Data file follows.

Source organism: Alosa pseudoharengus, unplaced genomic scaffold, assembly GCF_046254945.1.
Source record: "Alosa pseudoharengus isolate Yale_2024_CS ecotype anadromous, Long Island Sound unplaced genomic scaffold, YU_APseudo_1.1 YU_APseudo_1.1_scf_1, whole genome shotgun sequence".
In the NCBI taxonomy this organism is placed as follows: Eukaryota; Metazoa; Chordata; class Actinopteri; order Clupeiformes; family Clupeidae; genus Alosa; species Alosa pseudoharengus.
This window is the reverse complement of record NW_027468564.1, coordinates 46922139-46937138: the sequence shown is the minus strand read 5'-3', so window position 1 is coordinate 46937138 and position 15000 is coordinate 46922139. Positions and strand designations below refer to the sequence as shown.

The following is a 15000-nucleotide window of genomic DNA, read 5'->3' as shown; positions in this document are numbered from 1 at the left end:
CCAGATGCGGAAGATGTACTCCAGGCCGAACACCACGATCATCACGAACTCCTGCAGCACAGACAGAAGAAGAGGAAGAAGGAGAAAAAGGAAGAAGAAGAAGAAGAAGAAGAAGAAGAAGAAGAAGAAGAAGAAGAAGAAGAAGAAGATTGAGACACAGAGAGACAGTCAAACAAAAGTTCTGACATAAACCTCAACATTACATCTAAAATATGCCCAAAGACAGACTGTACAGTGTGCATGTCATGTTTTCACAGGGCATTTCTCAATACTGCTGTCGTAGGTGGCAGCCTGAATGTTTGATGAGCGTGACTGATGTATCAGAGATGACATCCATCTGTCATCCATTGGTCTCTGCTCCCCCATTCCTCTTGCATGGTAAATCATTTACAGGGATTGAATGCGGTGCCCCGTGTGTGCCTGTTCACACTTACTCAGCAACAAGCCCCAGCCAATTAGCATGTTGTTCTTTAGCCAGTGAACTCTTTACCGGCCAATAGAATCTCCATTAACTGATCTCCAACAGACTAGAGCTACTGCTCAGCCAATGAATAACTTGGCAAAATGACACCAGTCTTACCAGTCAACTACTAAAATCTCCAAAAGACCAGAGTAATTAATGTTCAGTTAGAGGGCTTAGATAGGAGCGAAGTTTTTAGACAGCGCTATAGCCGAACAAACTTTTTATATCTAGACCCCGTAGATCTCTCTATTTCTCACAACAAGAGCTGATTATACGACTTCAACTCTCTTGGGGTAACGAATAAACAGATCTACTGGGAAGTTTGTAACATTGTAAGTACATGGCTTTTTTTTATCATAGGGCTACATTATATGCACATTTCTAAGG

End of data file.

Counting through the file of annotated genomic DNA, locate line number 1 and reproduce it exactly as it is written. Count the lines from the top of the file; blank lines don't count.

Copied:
Source organism: Alosa pseudoharengus, unplaced genomic scaffold, assembly GCF_046254945.1.